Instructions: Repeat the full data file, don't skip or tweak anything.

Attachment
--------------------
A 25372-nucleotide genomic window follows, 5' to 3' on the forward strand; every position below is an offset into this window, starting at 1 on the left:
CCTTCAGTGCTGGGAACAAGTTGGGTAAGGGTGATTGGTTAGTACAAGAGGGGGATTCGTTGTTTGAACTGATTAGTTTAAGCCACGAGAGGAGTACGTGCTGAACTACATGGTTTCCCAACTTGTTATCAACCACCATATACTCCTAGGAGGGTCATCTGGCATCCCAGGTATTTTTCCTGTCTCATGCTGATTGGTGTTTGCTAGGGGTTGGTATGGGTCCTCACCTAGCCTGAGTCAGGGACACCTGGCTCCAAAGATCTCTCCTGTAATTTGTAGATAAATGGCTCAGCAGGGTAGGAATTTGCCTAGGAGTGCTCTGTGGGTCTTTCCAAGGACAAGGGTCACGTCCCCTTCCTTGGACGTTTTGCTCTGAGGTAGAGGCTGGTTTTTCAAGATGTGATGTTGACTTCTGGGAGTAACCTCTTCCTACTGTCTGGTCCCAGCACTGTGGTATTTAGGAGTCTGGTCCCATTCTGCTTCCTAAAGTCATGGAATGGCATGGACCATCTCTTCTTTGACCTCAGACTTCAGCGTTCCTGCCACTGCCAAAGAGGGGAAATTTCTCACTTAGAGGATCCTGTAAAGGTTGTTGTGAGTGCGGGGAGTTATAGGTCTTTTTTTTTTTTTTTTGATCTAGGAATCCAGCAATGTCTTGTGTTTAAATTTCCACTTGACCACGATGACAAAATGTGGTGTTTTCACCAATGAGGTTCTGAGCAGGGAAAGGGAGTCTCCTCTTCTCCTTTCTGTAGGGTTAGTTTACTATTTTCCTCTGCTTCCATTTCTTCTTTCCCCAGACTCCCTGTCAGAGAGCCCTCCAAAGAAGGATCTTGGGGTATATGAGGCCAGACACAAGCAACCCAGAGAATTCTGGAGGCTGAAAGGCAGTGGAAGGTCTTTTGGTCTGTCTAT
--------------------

A 25372-nucleotide genomic window follows, 5' to 3' on the forward strand; every position below is an offset into this window, starting at 1 on the left:
CCTTCAGTGCTGGGAACAAGTTGGGTAAGGGTGATTGGTTAGTACAAGAGGGGGATTCGTTGTTTGAACTGATTAGTTTAAGCCACGAGAGGAGTACGTGCTGAACTACATGGTTTCCCAACTTGTTATCAACCACCATATACTCCTAGGAGGGTCATCTGGCATCCCAGGTATTTTTCCTGTCTCATGCTGATTGGTGTTTGCTAGGGGTTGGTATGGGTCCTCACCTAGCCTGAGTCAGGGACACCTGGCTCCAAAGATCTCTCCTGTAATTTGTAGATAAATGGCTCAGCAGGGTAGGAATTTGCCTAGGAGTGCTCTGTGGGTCTTTCCAAGGACAAGGGTCACGTCCCCTTCCTTGGACGTTTTGCTCTGAGGTAGAGGCTGGTTTTTCAAGATGTGATGTTGACTTCTGGGAGTAACCTCTTCCTACTGTCTGGTCCCAGCACTGTGGTATTTAGGAGTCTGGTCCCATTCTGCTTCCTAAAGTCATGGAATGGCATGGACCATCTCTTCTTTGACCTCAGACTTCAGCGTTCCTGCCACTGCCAAAGAGGGGAAATTTCTCACTTAGAGGATCCTGTAAAGGTTGTTGTGAGTGCGGGGAGTTATAGGTCTTTTTTTTTTTTTTTTGATCTAGGAATCCAGCAATGTCTTGTGTTTAAATTTCCACTTGACCACGATGACAAAATGTGGTGTTTTCACCAATGAGGTTCTGAGCAGGGAAAGGGAGTCTCCTCTTCTCCTTTCTGTAGGGTTAGTTTACTATTTTCCTCTGCTTCCATTTCTTCTTTCCCCAGACTCCCTGTCAGAGAGCCCTCCAAAGAAGGATCTTGGGGTATATGAGGCCAGACACAAGCAACCCAGAGAATTCTGGAGGCTGAAAGGCAGTGGAAGGTCTTTTGGTCTGTCTAT